An old Yiddish proverb goes:
If you have nothing to lose, you can try anything
I was thinking about this today after talking to a friend who was quite distraught over the state of the economy and his low amount of incoming work. He needs to maintain projects and billing at a pretty high rate just to keep his financial life in place and meet all of his obligations. I asked if he wanted to go out to dinner this week and he told me that really, he couldn’t, he was “broke”. When I told him I was surely the far more broke of us two, he assured me that he was the more destitute. Being quite sure that he generates many times my income, this could only be true in the sense that he has far more to lose than I, and that he is freaking out about losing his multiple mortgages and style of living to which he has become accustomed. And he is not the only one. I have other friends who are likewise entrenched in a certain level of material comfort that they are hell bent and determined to maintain, seemingly for its own sake.
With each passing day it seems, I continue to be thankful that I have so few possessions compared to so many in this country. I mean, I don’t feel deprived of anything (except health care, but I should have that taken care of soon). I really don’t. I go out to eat and drink with friends quite often, I have a roof over my head and easy transportation. I have a gym membership and Internet access and a laptop. I read books and watch movies and meet people. I drink coffee, I take strolls. And of course, I travel. Out of the possessions I have, they could all be destroyed in a fire or taken in a theft and it really would be no big deal.
I keep returning to this theme since I have been back, because I am confronted with it everywhere. The more things people aquire, the more worried they are about protecting them. The more worried they are about losing them. The more stressed out they are about maintaining a certain level of income to be able to support all these things. At my current billing rate, I will make about a third of the money that I made when I was VP of Technology, but I can honestly say that I am orders of magnitude less stressed than I was when I had that position. I also have a great deal more freedom in my schedule. If I feel like working today, I will. If I feel like taking part or all of the day to go to a museum or read or stroll or meditate, I will. The things I have “given up” to be in this way are not in any way necessities of life. I do not “need” expensive clothes, a multitude of gadgets, or excessive displays of wealth. I live very well indeed without owning one or more houses or cars. I feel a great freedom to try new things, consider any life changing option whether it relates to the kind of work I do, the place I do it, who I do it with or how. People often ask me if things are less exciting now that I am no longer traveling. But to be honest, I still feel pretty much how I did while I was traveling. I don’t feel settled or tied to this particular thing or place, but neither do I feel a need to be constantly moving somewhere else.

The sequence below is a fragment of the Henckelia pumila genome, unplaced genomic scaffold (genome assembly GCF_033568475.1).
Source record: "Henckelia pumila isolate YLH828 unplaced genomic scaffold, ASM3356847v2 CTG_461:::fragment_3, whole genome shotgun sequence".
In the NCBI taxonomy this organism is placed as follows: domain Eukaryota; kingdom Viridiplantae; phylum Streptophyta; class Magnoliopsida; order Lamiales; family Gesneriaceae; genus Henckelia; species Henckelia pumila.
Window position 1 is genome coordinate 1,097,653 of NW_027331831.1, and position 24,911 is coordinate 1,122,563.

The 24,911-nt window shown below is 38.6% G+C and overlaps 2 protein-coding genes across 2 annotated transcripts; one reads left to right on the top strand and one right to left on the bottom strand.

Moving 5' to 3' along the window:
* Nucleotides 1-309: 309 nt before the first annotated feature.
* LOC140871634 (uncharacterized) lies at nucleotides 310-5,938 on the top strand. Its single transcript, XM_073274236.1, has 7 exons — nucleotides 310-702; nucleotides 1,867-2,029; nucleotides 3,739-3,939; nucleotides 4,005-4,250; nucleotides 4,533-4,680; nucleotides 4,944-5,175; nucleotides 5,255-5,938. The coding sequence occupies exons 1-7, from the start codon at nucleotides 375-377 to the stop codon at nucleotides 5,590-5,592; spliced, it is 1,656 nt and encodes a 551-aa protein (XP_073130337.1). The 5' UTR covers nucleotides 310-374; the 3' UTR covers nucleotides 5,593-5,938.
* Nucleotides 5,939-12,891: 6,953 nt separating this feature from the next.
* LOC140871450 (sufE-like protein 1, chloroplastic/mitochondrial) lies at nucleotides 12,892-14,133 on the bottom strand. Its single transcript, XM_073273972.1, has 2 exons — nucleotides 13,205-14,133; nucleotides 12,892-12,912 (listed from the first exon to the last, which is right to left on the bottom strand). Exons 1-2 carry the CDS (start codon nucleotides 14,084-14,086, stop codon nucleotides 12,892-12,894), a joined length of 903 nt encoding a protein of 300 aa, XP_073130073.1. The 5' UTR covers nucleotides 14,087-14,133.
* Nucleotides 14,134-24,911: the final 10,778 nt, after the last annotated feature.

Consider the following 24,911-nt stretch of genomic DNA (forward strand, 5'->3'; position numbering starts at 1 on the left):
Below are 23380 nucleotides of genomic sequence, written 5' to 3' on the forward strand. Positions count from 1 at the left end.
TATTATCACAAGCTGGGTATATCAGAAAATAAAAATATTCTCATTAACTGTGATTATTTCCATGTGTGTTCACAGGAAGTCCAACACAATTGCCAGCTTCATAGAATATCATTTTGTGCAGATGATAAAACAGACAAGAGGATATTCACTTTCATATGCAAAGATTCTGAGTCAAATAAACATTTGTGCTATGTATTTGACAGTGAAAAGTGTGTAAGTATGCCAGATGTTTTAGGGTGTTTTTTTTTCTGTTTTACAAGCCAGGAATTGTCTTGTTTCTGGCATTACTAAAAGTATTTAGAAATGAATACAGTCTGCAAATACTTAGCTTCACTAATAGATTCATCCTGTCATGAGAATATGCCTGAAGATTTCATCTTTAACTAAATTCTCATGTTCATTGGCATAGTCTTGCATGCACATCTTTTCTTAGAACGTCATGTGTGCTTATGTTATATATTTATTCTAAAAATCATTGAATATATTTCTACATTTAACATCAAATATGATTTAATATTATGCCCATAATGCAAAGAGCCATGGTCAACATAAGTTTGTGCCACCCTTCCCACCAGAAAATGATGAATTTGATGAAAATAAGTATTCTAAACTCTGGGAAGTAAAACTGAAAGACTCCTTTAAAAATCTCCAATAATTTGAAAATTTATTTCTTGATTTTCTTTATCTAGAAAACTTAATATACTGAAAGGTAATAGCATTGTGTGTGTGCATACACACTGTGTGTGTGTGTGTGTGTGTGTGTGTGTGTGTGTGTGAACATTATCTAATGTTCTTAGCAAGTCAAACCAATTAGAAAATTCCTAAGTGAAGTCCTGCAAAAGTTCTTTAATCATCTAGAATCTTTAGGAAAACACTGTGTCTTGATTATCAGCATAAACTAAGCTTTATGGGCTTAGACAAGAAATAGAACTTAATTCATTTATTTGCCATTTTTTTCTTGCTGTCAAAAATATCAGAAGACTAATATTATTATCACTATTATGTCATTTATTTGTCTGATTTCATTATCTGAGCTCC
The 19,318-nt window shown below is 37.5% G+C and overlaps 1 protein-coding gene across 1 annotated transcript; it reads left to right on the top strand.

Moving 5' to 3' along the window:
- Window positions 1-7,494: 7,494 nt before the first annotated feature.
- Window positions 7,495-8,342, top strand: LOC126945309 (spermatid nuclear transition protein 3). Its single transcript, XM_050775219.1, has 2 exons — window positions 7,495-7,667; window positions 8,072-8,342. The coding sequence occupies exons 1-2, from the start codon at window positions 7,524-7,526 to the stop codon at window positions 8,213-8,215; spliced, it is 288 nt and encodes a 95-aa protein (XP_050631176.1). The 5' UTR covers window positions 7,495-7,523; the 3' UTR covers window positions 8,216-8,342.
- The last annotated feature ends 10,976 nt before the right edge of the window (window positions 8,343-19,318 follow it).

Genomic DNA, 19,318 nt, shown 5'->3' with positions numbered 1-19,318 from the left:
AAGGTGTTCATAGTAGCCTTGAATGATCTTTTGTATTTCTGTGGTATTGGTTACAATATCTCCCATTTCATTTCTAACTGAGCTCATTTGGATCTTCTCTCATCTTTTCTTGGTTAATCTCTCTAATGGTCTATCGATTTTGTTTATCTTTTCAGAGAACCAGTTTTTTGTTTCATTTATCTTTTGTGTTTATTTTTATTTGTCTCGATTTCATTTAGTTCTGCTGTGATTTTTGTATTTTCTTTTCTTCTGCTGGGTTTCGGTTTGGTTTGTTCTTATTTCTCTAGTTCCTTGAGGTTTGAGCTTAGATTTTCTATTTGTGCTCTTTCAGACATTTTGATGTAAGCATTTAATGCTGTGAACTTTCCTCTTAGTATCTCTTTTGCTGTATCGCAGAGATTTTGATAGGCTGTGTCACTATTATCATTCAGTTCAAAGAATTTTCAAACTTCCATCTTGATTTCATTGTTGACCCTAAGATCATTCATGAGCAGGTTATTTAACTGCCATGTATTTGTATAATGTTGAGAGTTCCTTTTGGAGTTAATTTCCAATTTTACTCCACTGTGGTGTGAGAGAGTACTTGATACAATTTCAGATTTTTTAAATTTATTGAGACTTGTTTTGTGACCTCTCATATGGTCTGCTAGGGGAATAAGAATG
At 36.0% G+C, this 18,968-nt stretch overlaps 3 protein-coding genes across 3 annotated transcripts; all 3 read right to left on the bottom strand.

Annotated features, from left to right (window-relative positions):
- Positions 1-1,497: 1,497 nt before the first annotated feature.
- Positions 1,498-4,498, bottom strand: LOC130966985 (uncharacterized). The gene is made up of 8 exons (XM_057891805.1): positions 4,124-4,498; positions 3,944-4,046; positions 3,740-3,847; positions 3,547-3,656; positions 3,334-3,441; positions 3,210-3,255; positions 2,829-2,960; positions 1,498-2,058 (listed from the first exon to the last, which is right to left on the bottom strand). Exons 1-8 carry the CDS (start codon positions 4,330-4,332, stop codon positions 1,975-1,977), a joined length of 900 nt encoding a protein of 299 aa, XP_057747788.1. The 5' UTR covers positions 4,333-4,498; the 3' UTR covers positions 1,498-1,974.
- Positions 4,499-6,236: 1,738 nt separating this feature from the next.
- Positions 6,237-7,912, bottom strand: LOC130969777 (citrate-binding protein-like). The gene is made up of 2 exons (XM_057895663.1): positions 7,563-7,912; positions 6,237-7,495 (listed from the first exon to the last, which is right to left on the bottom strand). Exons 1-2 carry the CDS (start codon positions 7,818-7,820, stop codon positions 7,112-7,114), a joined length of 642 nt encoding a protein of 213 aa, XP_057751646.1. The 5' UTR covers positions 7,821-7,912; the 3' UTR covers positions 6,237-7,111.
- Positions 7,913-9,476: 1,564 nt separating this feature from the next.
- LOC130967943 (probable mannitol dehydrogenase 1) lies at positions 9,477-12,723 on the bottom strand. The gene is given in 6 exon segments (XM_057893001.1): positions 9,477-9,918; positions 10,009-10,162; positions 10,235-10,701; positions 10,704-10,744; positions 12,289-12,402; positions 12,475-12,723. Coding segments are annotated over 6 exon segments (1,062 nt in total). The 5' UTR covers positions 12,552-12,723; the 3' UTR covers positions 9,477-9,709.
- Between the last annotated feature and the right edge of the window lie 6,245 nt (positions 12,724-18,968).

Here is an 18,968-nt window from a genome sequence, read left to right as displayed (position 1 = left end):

There are a vast array of potential reasons for our conspicuous consumption, or the acquiring of vast amounts of things well outside basic need or comfort. We acquire them for reasons of status, to show others how important we are. We acquire things out of a false sense that they will make us safe and secure. We do so because in our consumer culture if we do not acquire, we are not participating in the organizing principle of our society. We acquire to fill the loneliness and to pass the time. But is more stuff really the answer?
I am not in principle opposed to having any of these things, but in anything that generates great feelings of attachment there is a danger. Buddhist teaching sure has that part right anyway. They teach that our unhappiness comes from our attachments to some things on the one hand, and our aversion to others on the other hand. Of course, grasping is very much at the core of what it means to be human, and no amount of conditioning or meditation will or should wipe away the sensual responses that are central to who we are. It is the greatest gift to be born into existence, all of it. But we strive so much to contain the uncontainable, instead of appreciating the breathtaking thing our very existence is and sharing it with others. We should be able to enjoy the experiences we have without needing them to continue. In short, we should be striving for being, not having.